Southern White Evangelical Christians Uncomfortable With Mitt Romney

Southern white evangelical Christians might be unhappy with President Barack Obama, but as many observers have pointed out earlier, including this blogger, Mitt Romney’s challenge to thrill the above named group is causing unease among them.

The reasons: Romney is just too damn wealthy for people who struggle every day to get by, and his Mormon faith troubles them.

This may all be unfair and unjust, but again, it was predictable that these issues would surface as time went by, and now they have.

It does not mean that Barack Obama will win the South, but he already carried Virginia, North Carolina and Florida in 2008, and is still ahead at this time in both Virginia and Florida, while behind in North Carolina.

The interesting point is that Romney might be able, by default, with his opponent being African American, to carry the rest of the South, but the percentage he would need to give him a chance at the three states that Obama won, is slipping away from him due to these two factors.

And with the growing Hispanic-Latino influence in the South, it is clear that Virginia, North Carolina and Florida will become more “blue” over time, and that Georgia and Texas will eventually turn “blue” in future Presidential elections!

Speculation Seriously Begins On 2016 Presidential Competition

Eight weeks away from the Presidential Election of 2012, but with the obvious trend toward Barack Obama emerging, political pundits are starting to speculate on who might compete for the Democratic and Republican Presidential nominations in 2016, when if Barack Obama is reelected in 2012, we will be certain to have a new President.

The field of potential nominees is long in both parties. Among those being discussed are the following:


Vice President Joe Biden from Delaware
Secretary of State Hillary Clinton from New York
New York Governor Andrew Cuomo
Maryland Governor Martin O’Malley
Massachusetts Governor Deval Patrick
Montana Governor Brian Schweitzer
New York Senator Kirsten Gillibrand
Minnesota Senator Amy Klobuchar
Missouri Senator Claire McCaskill
Virginia Senator Mark Warner
Newark New Jersey Mayor Cory Booker
Massachusetts Senate candidate Elizabeth Warren


New Jersey Governor Chris Christie
Former Florida Governor Jeb Bush
Florida Senator Marco Rubio
Kentucky Senator Rand Paul
Massachusetts Senator Scott Brown
Former Pennsylvania Senator Rick Santorum
Wisconsin Congressman Paul Ryan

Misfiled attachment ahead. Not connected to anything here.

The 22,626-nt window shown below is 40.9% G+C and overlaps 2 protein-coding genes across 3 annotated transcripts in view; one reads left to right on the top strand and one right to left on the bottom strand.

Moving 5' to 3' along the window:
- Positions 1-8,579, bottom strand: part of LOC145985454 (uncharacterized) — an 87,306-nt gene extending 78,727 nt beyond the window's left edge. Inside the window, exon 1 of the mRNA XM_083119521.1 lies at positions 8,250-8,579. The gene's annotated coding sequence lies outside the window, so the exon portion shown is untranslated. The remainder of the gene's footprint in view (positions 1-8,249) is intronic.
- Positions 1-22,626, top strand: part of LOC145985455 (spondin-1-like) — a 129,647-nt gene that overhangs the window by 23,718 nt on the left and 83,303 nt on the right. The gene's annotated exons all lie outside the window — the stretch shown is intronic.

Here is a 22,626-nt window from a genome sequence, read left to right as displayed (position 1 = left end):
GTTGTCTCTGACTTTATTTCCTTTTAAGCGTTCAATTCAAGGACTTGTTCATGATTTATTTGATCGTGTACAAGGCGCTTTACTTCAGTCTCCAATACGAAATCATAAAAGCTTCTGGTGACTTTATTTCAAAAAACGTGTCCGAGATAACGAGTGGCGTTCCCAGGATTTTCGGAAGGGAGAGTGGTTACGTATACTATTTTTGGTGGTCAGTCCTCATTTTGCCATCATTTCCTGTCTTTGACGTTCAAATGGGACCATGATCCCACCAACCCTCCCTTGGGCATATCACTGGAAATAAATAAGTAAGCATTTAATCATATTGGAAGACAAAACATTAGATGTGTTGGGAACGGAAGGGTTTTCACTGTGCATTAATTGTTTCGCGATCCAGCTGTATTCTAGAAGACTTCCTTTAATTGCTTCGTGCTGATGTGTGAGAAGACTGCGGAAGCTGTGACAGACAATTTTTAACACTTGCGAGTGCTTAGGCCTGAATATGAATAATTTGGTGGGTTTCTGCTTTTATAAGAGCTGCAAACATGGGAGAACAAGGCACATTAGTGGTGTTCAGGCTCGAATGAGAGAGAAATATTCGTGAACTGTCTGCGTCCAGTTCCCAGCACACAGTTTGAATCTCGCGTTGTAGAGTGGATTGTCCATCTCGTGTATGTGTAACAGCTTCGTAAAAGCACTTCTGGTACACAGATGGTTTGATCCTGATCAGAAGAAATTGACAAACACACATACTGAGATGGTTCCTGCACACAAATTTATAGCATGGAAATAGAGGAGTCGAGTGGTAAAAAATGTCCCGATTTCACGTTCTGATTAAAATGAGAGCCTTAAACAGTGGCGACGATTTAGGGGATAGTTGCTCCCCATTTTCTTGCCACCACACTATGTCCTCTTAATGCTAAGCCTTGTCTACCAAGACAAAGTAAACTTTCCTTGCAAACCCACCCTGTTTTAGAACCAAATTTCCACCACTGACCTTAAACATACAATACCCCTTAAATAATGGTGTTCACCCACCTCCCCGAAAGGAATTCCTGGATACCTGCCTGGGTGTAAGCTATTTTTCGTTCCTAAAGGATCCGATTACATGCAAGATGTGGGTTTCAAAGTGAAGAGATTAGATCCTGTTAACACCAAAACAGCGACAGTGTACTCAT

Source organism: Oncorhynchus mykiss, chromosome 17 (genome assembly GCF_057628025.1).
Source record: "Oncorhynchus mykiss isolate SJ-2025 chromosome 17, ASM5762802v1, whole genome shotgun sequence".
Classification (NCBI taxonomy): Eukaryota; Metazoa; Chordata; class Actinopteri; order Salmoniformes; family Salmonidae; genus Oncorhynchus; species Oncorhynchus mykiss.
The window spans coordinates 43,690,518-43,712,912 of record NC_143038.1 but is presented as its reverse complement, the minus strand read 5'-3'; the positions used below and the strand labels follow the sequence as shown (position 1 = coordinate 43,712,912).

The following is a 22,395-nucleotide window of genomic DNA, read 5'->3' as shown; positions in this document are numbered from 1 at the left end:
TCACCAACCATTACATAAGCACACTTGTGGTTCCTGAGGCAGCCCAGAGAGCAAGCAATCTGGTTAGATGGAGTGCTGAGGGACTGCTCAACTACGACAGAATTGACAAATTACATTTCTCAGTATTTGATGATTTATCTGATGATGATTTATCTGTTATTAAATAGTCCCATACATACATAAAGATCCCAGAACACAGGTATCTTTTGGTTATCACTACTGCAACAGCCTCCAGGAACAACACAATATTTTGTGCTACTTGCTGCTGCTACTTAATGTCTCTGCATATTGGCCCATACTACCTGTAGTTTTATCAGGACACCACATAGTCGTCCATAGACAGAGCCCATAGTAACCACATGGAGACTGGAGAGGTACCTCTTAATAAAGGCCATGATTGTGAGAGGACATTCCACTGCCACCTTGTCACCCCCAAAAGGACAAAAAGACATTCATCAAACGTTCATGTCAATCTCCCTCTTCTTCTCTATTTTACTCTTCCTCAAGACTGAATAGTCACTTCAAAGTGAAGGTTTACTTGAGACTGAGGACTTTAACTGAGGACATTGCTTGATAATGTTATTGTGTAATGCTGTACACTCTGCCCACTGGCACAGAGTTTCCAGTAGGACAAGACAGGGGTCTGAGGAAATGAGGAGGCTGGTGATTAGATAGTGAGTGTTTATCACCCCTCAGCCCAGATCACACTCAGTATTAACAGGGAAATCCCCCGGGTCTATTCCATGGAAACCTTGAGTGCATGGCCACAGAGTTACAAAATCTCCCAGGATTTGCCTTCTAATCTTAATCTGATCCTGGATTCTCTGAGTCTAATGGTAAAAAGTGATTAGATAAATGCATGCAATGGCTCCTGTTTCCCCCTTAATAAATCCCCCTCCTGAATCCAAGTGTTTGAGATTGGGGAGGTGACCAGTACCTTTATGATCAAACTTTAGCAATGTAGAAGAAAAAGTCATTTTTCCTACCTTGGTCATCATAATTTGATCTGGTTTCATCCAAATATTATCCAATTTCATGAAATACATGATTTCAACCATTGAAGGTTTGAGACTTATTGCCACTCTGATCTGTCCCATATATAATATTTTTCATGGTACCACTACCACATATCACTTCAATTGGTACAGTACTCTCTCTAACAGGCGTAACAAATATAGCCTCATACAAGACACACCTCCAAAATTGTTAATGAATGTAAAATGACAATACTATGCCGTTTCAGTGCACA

Louisiana Governor Bobby Jindal
South Carolina Governor Nikki Haley
Virginia Governor Bob McDonnell
Wisconsin Governor Scott Walker
New Hampshire Senator Kelly Ayotte
South Carolina Senator Lindsey Graham
South Dakota Senator John Thune

So there are, theoretically, 12 Democrats and 14 Republicans who can be seen now as possible competitors for the Presidential nominations, but of course, some of these conceivable candidacies are based on election results yet to occur, including whether Senators Claire McCaskill, Scott Brown, and Lindsay Graham are reelected, the first two this year, and Graham in 2014; whether Cory Booker runs for New Jersey Governor and defeats Chris Christie, with the result eliminating one of those two candidacies; whether Elizabeth Warren can defeat Scott Brown, which would eliminate one or the other of those two candidacies; and whether the “old timers”—Hillary Clinton, Joe Biden, and Jeb Bush—decide to run or stay out of the race, leaving the battle for the nominations to the “new generation” of leadership that is emerging in both political parties.

As of now, there is plenty of diversity in the potential race, with the following statistics:

7 women in the race–Hillary Clinton, Amy Klobuchar, Kirsten Gillibrand, Claire McCaskill, Elizabeth Warren for the Democrats, and Nikki Haley and Kelly Ayotte for the Republicans.
2 African Americans in the race—Deval Patrick and Cory Booker for the Democrats.
1 Hispanic-Latino in the race—Marco Rubio for the Republicans.
2 Asian Americans in the race (both of India heritage)—Bobby Jindal and Nikki Haley for the Republicans.

On the Democratic side, there are three potential candidates from New York—Hillary Clinton, Andrew Cuomo, Kirsten Gillibrand; one from New Jersey (Cory Booker); one from Delaware (Joe Biden); one from Maryland (Martin O’Malley); two from Massachusetts (Deval Patrick and Elizabeth Warren)–a total of eight of the 12 potential candidates from the Northeast, with one from the South (Mark Warner of Virginia); two from the Midwest (Amy Klobuchar of Minnesota and Claire McCaskill of Missouri); and one from the West (Brian Schweitzer of Montana).

On the Republican side, there are four potential candidates from the Northeast—Chris Christie of New Jersey, Scott Brown of Massachusetts, Kelly Ayotte of New Hampshire, and Rick Santorum from Pennsylvania; seven from the South and border states—Bob McDonnell of Virginia, Nikki Haley and Lindsey Graham of South Carolina, Jeb Bush and Marco Rubio of Florida, Bobby Jindal of Louisiana, and Rand Paul of Kentucky; and three from the Midwest—Paul Ryan and Scott Walker of Wisconsin and John Thune of South Dakota.

Additionally, there are many Catholics running, startling when one considers that this nation has only had one Catholic President (John F. Kennedy), and one Catholic Vice President (Joe Biden).

Also, the Democrats have four Governors, one Mayor, and seven former or sitting or potential Senators on their list; while the Republicans have six Governors or former Governors, seven Senators, and one Congressman on their list.

Speculation starting already makes the 2016 Presidential race seem ever closer even though it will not begin in earnest until mid to late 2014, and particularly so after the midterm elections of 2014!